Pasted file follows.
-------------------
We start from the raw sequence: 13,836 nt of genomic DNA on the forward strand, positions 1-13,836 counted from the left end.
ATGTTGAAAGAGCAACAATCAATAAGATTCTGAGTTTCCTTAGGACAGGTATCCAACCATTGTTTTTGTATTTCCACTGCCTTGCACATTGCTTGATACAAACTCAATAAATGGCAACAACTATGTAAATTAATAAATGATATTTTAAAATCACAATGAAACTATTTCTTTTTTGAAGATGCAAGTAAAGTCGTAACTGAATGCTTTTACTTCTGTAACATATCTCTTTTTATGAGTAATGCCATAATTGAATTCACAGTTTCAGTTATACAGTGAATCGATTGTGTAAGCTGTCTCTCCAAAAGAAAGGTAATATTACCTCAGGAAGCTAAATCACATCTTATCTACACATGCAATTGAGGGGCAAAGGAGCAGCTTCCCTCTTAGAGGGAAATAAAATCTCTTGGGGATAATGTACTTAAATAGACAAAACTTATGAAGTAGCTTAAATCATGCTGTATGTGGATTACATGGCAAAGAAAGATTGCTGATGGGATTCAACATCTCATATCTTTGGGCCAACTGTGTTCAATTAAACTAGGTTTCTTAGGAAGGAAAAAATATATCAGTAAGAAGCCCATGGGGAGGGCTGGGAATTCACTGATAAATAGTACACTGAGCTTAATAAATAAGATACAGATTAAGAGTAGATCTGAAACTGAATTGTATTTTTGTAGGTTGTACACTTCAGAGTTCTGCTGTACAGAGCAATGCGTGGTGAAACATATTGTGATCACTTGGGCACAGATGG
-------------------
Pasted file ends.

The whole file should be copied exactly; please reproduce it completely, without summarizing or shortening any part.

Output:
We start from the raw sequence: 13,836 nt of genomic DNA on the forward strand, positions 1-13,836 counted from the left end.
ATGTTGAAAGAGCAACAATCAATAAGATTCTGAGTTTCCTTAGGACAGGTATCCAACCATTGTTTTTGTATTTCCACTGCCTTGCACATTGCTTGATACAAACTCAATAAATGGCAACAACTATGTAAATTAATAAATGATATTTTAAAATCACAATGAAACTATTTCTTTTTTGAAGATGCAAGTAAAGTCGTAACTGAATGCTTTTACTTCTGTAACATATCTCTTTTTATGAGTAATGCCATAATTGAATTCACAGTTTCAGTTATACAGTGAATCGATTGTGTAAGCTGTCTCTCCAAAAGAAAGGTAATATTACCTCAGGAAGCTAAATCACATCTTATCTACACATGCAATTGAGGGGCAAAGGAGCAGCTTCCCTCTTAGAGGGAAATAAAATCTCTTGGGGATAATGTACTTAAATAGACAAAACTTATGAAGTAGCTTAAATCATGCTGTATGTGGATTACATGGCAAAGAAAGATTGCTGATGGGATTCAACATCTCATATCTTTGGGCCAACTGTGTTCAATTAAACTAGGTTTCTTAGGAAGGAAAAAATATATCAGTAAGAAGCCCATGGGGAGGGCTGGGAATTCACTGATAAATAGTACACTGAGCTTAATAAATAAGATACAGATTAAGAGTAGATCTGAAACTGAATTGTATTTTTGTAGGTTGTACACTTCAGAGTTCTGCTGTACAGAGCAATGCGTGGTGAAACATATTGTGATCACTTGGGCACAGATGG